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Virgin Australia: New Routes, New Lounge, new business service

Virgin Australia: New Routes, New Lounge, new business service

CEO Jayne Hrdlicka took over the reigns of the newly reborn Virgin Australia almost exactly 3 months ago on November 20 2020.

Three months is about the time it takes to start bending an organisation to your will, and this is what is now happening over at Australia’s 2nd domestic airline. With a renewed executive team in place, Hrdlicka is rolling out the changes, starting with a lounge opening.

a man sitting in a chair
OId Adelaide Virgin Australia Lounge

Adelaide Lounge opening

Trumpeted (we can use that word again!) as the template for the roll-out of redesigned Virgin Australia lounges across the country, Adelaide has had its new lounge opening delayed by nearly a year. Originally slated to open in April 2020, before Virgin went into administration and then on sale, the lounge is now set to open next week on Tuesday 23 February.

Commentators in the know are talking about a more relaxed design. The old lounge was looking like an escapee of the 1980s, so any upgrade in look, style and service will be a boon. I hope to be able to report directly on the Adelaide lounge experience in March.

a bathroom with a sink and soap dispensers
OId Adelaide Virgin Australia Lounge

New Routes

With the abandonment of its international division and the restrictions on Australian borders, Virgin is focusing on domestic flying. Australians are spending the dollars usually reserved for overseas travel on domestic destinations, which provides an opportunity for some new Australian routes.

Apparently the holidaymakers of Adelaide and Melbourne lust for direct routes to the Sunshine Coast, and Byron Bay respectively – so Virgin is introducing:

  • Adelaide – Sunshine Coast (4 return services/week from 30 March to 25 April)
  • Melbourne – Ballina, Byron Bay (Up to 6return services/week from 29 March to 25 April)

Adelaide – Sunshine Coast

Flt NumRouteDep/ArrDay of the week
VA1343ADL-MCY1200/1505Tues, Thurs, Sat, Sun
VA1342MCY-ADL1545/1810Tues, Thurs, Sat, Sun

Melbourne – Ballina Byron Bay

Flt NumRouteDep/ArrDay of the week
VA1196BNK-MEL1400/1615Mon, Wed, Fri, Sat, Sun
VA1197MEL-BNK1110/1320Mon, Wed, Fri, Sat, Sun

These new routes will start during Easter – in the period 29 March to 25 April, and then may or may not continue

More Frequent flights

Virgin is also increasing the frequency of flights to the following destinations – also starting during the Easter period:

  • Cairns
  • Hamilton Island
  • Whitsunday Coast (Proserpine)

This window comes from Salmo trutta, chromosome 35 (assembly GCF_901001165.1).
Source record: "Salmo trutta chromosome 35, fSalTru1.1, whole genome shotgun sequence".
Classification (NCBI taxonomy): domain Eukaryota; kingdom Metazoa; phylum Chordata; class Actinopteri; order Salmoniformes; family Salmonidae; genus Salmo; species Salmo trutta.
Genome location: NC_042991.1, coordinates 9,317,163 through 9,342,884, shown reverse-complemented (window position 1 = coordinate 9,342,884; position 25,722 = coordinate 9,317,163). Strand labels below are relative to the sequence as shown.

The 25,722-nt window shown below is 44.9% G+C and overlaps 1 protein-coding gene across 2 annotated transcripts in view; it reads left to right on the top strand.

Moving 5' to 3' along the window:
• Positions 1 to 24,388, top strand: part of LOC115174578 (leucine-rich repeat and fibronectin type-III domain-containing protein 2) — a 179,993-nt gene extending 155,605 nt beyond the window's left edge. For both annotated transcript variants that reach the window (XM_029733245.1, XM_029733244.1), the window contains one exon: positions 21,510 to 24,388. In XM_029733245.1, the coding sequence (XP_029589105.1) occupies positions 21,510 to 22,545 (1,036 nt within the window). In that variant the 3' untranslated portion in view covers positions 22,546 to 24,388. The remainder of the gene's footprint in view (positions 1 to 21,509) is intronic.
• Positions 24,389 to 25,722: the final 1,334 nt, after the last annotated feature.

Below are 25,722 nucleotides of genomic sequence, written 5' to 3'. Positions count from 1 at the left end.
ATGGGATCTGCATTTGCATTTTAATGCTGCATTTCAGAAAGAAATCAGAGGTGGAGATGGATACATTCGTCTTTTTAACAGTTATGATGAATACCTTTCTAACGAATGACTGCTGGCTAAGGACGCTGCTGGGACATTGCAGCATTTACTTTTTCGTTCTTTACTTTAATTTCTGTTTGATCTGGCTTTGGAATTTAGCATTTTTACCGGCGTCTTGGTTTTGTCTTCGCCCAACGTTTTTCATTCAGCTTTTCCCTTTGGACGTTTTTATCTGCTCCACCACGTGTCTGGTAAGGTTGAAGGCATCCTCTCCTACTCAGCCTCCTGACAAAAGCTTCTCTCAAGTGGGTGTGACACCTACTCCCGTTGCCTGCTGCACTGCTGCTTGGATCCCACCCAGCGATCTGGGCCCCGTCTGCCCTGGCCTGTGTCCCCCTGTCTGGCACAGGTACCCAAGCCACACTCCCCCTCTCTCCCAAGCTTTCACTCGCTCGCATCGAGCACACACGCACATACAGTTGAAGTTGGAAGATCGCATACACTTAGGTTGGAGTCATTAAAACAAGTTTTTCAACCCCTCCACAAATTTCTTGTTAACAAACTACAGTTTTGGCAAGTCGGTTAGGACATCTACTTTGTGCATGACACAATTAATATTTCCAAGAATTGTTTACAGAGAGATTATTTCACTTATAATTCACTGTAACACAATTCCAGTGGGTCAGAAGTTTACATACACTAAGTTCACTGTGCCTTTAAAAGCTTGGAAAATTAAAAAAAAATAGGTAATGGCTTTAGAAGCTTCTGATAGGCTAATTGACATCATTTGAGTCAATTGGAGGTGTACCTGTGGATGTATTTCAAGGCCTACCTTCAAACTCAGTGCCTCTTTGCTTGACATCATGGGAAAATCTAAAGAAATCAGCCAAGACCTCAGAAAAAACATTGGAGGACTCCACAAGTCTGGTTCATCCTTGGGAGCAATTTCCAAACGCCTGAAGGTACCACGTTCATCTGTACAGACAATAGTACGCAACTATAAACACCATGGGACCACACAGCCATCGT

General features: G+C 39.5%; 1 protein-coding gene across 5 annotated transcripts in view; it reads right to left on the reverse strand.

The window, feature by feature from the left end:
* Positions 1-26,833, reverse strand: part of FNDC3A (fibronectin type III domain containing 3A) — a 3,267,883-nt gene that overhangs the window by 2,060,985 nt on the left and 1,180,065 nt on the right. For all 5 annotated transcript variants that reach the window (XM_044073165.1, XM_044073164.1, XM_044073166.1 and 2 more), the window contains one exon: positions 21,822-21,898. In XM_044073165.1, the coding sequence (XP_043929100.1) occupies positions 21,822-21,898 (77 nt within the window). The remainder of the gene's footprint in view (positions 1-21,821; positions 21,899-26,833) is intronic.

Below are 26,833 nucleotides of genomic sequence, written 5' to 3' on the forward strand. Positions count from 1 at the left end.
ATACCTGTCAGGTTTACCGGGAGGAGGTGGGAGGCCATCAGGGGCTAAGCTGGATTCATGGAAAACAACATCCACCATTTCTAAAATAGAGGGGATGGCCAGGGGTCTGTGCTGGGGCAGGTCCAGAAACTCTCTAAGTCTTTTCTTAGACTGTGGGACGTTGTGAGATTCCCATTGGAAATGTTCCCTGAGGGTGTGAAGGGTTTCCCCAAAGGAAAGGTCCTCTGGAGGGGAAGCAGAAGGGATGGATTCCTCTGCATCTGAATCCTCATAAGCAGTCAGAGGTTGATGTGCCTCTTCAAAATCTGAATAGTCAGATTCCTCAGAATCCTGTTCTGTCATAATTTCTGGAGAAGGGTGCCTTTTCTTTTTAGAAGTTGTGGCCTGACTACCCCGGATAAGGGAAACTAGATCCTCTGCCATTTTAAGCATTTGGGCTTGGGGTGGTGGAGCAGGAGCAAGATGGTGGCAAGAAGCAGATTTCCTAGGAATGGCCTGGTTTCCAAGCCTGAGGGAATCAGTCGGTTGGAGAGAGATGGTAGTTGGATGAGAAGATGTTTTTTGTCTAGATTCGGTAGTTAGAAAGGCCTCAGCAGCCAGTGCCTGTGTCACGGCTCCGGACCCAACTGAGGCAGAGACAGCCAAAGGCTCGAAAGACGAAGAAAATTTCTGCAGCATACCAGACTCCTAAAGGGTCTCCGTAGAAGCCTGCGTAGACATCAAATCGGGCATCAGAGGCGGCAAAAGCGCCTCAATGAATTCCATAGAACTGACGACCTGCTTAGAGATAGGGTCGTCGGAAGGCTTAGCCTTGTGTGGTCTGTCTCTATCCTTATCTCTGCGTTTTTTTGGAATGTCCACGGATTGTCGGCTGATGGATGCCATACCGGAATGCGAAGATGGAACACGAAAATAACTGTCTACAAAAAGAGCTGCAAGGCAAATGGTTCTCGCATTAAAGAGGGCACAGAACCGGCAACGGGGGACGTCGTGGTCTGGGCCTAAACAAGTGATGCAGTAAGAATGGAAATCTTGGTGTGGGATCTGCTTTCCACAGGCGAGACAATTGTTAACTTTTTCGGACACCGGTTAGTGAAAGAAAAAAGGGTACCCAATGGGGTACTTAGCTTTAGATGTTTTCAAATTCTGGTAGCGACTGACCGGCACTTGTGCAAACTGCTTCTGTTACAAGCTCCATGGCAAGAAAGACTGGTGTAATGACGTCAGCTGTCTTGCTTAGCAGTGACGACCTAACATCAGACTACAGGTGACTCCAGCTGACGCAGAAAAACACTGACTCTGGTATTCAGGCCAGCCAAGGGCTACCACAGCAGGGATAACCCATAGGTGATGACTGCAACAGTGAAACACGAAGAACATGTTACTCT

• Sunshine Coast
  • Gold Coast
  • Ballina Byron (Byron Bay)
  • Launceston
  • Hobart
  • Broome
  • Kununurra

You can start booking these routes now, and just cross your fingers that current border restrictions hold, or get more relaxed (Melbourne – I’m looking at you).

a plate of food on a tray

New Business service

We are also being promised a rollout of new business catering services for March – or for Easter at least – a post-Luke Mangen offering – so that’s something to be looking forward to.

This will coincide with the introduction of a buy-on-board service for economy passengers.

The Club

The fate of the physical ‘The Club’ is still not known, but in a recent email to members of this elite status level, CEO Hrdlicka has assured them that they will still be treated like VIPs with the ‘high touch services’ they are used to. Presumably, that means things like concierge services, greater baggage allowance, prefered seating and family benefits will remain. I wonder if that includes complimentary unrequested upgrades to Business Class like Chairman’s Lounge members get?

a bowl of food on a table

2PAXfly Takeout

This is another timely reminder to wear your seatbelt when seated. Holding you close to your seat will protect you from the sort of injuries sustained on this flight, when unsecured passengers flew to the ceiling of the aircraft, and then came crashing down once the ‘drop’ ceased.

The hope will be that this is an anomaly – a ‘freak accident’ in casual parlance. If it is a systemic error either mechanical or electronic, then this is a larger concern for the airlines that fly Boeing Dreamliner 787 aircraft. Let’s hope it isn’t. If it is, it will pile on the woes to Boeing’s existing stack.

This is a healthy move, that I hope will be rewarded by increased patronage. Of course, if there are more snap lockdowns or other border restrictions, this could all go to hell-in-a-handbasket. But with COVID-19 immunisation starting to be rolled out from next week to Australians, the trajectory looks good.

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